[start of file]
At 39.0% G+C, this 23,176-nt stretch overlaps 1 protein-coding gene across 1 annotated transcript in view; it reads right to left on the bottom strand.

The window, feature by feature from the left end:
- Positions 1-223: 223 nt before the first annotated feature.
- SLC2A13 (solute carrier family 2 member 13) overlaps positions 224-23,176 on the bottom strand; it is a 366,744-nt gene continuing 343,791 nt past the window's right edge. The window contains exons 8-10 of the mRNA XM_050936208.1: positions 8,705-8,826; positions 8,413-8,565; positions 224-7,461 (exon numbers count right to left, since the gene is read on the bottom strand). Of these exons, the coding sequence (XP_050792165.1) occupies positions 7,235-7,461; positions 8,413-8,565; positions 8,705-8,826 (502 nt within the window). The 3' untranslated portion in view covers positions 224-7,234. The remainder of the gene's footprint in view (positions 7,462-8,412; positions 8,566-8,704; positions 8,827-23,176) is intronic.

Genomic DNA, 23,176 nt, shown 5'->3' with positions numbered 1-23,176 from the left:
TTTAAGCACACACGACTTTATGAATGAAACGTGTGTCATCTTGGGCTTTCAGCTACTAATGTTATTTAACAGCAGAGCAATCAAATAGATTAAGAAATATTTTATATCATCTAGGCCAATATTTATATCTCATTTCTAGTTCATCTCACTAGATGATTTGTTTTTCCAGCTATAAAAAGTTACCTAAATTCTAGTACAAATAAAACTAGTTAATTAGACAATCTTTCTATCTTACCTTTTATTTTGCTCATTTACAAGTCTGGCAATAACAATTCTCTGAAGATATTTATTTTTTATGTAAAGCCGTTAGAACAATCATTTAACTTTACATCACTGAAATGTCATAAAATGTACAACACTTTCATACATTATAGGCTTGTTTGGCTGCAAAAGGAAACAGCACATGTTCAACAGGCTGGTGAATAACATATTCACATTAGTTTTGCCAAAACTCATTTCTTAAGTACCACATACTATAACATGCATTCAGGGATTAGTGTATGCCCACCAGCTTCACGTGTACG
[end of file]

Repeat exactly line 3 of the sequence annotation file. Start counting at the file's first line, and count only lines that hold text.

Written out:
- Positions 1-223: 223 nt before the first annotated feature.